Although in various exemplary embodiments shown and described herein, a plurality of blades are supported by the rotatable structure, any number of blades, including one, may be supported by the rotatable structure. Moreover, blades may extend radially outward from, radially inward toward, or both radially outward and radially inward toward a center of the open-center energy conversion system.
Open-center energy conversion systems, such as those in accordance with the present teachings, may offer the ability to scale up or down the overall size of the system as the gage, length, and path configuration of the stationary structure can vary greatly. Likewise, the strength, size, and shape of the blades also may vary significantly. This is in contrast with central shaft systems, where the size of the blades can be somewhat limited due to the stresses associated with longer blades supported by a central rotating shaft. In exemplary embodiments of the present teachings, the length and size of the blades can vary greatly since they are mounted to a rotatable structure that is disposed at a distance from the center of rotation of the device which offers increased stability compared to a central shaft. Therefore, the entire device can be scaled up or down to accommodate varying site characteristics and other requirements and/or to achieve desired results.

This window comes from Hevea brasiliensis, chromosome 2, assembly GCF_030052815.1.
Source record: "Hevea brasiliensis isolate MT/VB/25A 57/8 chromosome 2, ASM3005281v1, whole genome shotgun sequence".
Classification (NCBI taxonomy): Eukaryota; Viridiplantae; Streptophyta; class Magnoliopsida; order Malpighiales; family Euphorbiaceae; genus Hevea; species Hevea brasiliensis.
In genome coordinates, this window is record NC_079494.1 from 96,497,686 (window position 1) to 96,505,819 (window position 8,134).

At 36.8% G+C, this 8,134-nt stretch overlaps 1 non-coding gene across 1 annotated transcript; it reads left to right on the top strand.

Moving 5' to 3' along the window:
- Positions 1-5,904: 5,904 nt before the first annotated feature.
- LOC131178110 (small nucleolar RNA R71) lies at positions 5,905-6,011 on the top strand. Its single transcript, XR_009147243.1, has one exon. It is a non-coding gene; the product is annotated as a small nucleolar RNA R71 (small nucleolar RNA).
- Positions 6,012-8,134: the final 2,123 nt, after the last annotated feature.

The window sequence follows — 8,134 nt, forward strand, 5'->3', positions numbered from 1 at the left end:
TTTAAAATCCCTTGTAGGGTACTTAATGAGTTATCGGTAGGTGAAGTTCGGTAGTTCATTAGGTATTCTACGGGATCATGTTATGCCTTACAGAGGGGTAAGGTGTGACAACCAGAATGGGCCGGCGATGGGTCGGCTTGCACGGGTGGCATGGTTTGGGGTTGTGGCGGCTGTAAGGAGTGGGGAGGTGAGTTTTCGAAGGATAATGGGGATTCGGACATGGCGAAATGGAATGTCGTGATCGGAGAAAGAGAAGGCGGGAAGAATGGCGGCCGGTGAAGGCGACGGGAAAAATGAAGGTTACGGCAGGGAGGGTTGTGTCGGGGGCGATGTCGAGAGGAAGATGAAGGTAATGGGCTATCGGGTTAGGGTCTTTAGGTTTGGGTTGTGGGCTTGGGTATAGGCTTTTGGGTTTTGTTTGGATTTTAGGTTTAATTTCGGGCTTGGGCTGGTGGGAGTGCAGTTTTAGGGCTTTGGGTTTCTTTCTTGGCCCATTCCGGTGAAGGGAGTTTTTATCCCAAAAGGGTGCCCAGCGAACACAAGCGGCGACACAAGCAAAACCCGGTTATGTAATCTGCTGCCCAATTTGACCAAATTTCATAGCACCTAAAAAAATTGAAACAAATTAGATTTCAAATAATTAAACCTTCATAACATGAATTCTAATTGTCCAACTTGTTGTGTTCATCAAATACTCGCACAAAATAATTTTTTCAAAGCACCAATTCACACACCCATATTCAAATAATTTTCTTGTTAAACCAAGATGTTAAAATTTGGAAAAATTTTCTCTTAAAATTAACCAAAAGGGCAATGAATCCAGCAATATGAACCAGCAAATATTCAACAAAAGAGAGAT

Support and movement of the rotatable structure relative to and along the stationary structure may be accomplished by one or more bearing mechanisms. In various exemplary embodiments of the present teachings, one or more bearing mechanisms may be provided to substantially maintain the relative position, for example, in an axial direction and/or a radial direction, of the rotatable structure and the stationary structure. Bearing mechanisms in accordance with the present teachings may be configured to provide relatively low friction between the moving (e.g., rotating) and stationary structures to promote efficiency. Moreover, bearing mechanisms in accordance with the present teachings may be configured to withstand a relatively harsh environment, such as, for example, underwater environments, by reducing the number of moving components and/or wear.